Discipline is for the Daring

Discipline is for the Daring - Parenting Like Hannah
Photo byMary Tempesta
When my daughter was little, we went to a lot of those mother/child classes. I used to cringe every time the teacher gave any instructions to the children. My favorite part was always when the teacher would ask the children to sit with their mothers in the circle. My daughter would quickly come and sit beside me as instructed.

The other mothers’ children would continue to run around the room getting into things. Usually there were one or two mothers who felt guilty and began to try and convince their child to come sit beside them. “Oh, don’t make them come get into the circle.” the teacher would say. “They are too young to be expected to obey.” Suddenly all eyes would turn to me and my obedient child. The look was similar to that you would give a suspected child abuser.

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The Only Parenting Resolution You Will Ever Need

The Only Parenting Resolution You Will Ever Need - Parenting Like Hannah
Photo by Cherry Point
If you are like me, the last few weeks have been a blur. Too much rich food, too many late nights, too much running around in circles. Throw in too little exercise, too few vegetables (the kind without cheese and fried onions on them!) and too little sleep and we are all ready for the re-set that New Years resolutions bring.

If you are like most Christians, your list probably includes eating more healthy, exercising more, reading your Bible every day and improving your prayer life. You may have even decided that this is the year you will really focus on being more like Hannah and really dedicate your children to God. You plan to have a family devotional every day, go to every worship service and make an intentional effort to teach your child about God.

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When Your Child Has Doubts About God

When Your Child Has Doubts About God - Parenting Like Hannah
Photo by Horia Varlan
Were you ever convinced you were adopted and no one had told you? I know a lot of people do at some point in their childhood. Maybe they saw a movie, read a book or heard a news story about a hidden adoption. Most likely the child either looks or thinks differently from the rest of the family. The fact that she looks or acts differently from the other people in her family makes her doubt her genetic connection to them.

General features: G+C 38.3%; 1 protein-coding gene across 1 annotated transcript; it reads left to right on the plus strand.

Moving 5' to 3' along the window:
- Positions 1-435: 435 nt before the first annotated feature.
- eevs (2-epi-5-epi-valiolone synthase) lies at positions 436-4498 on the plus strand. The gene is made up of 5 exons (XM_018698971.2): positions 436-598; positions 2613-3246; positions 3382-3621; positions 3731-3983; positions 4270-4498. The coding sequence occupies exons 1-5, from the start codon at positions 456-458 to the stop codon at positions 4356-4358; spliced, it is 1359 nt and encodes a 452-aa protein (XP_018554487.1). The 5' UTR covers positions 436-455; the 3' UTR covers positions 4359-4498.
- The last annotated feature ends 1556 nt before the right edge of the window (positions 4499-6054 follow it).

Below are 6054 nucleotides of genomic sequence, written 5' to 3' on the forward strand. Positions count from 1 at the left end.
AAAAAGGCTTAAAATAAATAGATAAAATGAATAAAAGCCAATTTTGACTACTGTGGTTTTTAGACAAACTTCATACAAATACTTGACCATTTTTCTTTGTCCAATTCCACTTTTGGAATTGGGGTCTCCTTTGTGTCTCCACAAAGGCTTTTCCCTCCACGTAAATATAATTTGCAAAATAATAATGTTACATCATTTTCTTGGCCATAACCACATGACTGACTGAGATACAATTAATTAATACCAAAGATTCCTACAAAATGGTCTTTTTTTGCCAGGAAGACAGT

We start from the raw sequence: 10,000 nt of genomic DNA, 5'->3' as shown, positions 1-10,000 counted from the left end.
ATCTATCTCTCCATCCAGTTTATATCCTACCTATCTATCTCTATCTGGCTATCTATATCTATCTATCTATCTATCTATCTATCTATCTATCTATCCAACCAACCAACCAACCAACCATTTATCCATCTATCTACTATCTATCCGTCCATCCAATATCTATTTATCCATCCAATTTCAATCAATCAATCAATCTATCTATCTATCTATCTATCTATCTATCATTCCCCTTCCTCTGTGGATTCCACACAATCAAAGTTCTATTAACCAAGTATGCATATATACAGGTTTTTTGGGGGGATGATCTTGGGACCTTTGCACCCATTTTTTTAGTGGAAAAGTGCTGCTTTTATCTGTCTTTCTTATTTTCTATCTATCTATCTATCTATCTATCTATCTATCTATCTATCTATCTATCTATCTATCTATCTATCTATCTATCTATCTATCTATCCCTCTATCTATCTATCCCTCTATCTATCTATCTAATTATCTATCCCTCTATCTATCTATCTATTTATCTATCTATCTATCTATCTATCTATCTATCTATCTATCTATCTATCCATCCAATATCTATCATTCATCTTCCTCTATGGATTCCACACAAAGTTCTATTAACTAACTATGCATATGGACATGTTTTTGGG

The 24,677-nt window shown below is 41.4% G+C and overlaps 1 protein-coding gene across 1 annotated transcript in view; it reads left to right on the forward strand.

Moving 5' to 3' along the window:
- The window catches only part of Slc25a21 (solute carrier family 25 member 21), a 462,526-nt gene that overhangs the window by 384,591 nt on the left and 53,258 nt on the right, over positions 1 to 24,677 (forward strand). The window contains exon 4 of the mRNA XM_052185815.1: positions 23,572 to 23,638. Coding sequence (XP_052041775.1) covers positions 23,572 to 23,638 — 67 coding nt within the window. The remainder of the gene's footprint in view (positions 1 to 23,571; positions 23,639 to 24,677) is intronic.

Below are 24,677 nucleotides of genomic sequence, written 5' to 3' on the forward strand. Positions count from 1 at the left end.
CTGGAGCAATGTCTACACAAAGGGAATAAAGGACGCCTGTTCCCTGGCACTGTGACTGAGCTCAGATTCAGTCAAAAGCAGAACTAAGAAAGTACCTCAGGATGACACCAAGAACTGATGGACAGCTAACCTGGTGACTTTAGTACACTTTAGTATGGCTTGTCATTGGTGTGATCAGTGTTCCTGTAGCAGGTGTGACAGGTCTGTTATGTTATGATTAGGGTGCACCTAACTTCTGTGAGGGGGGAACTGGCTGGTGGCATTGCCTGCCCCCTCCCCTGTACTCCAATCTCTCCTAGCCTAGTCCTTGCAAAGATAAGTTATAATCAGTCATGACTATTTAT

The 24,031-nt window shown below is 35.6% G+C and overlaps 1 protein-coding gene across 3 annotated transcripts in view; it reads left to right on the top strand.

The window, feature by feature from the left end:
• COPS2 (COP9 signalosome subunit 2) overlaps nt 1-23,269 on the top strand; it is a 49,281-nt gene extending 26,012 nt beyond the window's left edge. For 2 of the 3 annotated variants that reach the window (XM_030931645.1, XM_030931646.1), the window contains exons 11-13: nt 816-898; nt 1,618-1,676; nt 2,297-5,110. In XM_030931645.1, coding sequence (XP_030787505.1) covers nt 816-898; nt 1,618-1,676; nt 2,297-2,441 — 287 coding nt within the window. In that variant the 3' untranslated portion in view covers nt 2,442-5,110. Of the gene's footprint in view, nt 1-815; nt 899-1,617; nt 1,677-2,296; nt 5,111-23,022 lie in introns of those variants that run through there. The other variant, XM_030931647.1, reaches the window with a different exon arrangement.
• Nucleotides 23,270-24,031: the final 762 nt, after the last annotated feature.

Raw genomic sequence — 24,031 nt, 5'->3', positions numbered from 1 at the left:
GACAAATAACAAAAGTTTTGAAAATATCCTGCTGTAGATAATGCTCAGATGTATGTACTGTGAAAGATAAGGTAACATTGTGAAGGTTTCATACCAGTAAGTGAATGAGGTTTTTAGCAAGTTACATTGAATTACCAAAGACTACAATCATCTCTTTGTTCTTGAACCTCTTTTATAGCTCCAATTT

When a child doubts her genetic connection to her family, it is usually a temporary phase of childhood. It doesn’t mean she loves her family any less or that she wants to leave. She is merely questioning her place in the family. Usually some photographs, a few family stories and sometimes a birth certificate will convince the child she really is genetically connected to the rest of the family.

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Gifts From My Granny

Gifts From My Granny - Parenting Like Hannah
My grandmother in the 1940’s
My grandmother died yesterday. She would have been 91 years old in March. As I thought about our years together, I thought of all of the very many gifts she gave me. Not material gifts, for she and my grandpa never had very much money. The gifts she gave me were the very best kind. They are gifts I use regularly and treasure in my heart.

Granny gave me the gift of being raised in a family that loved the Lord. God bless the person who invited her into church one Sunday morning as she stopped to rest with her baby stroller in front of that building. Those people studied the Bible with her and she soon became a Christian. The church family that invited her in would become my church family once the baby in that stroller grew up, married and had me.

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Advice From a Christian Great-Grandmother

Advice From a Christian Great-Grandmother - Parenting Like Hannah
Photo by J Aaron Farr
Every congregation should have a “Miss” Bettye. If they gave out awards for uber-grandma’s, she would win. Miss Bettye loves the Lord and she will praise Him no matter the circumstances. In fact, she has been fighting cancer for several years now and I have never heard her do anything but praise the Lord.

Miss Bettye also loves everyone unconditionally. You may disappoint her, but you always see forgiveness in her eyes. You also know that she truly believes you can change for the better no matter what you have done.

The other day I had the chance to have a chat with her. We had just finished watching ten of her eleven great-grandchildren in our church’s children’s program. (Her eleventh was watching in the audience.) I know a number of people who have raised all of their children to be faithful Christians. Miss Bettye is one of the few people I have met who has all faithful children and grandchildren and is seeing her great-grandchildren raised in the same church.

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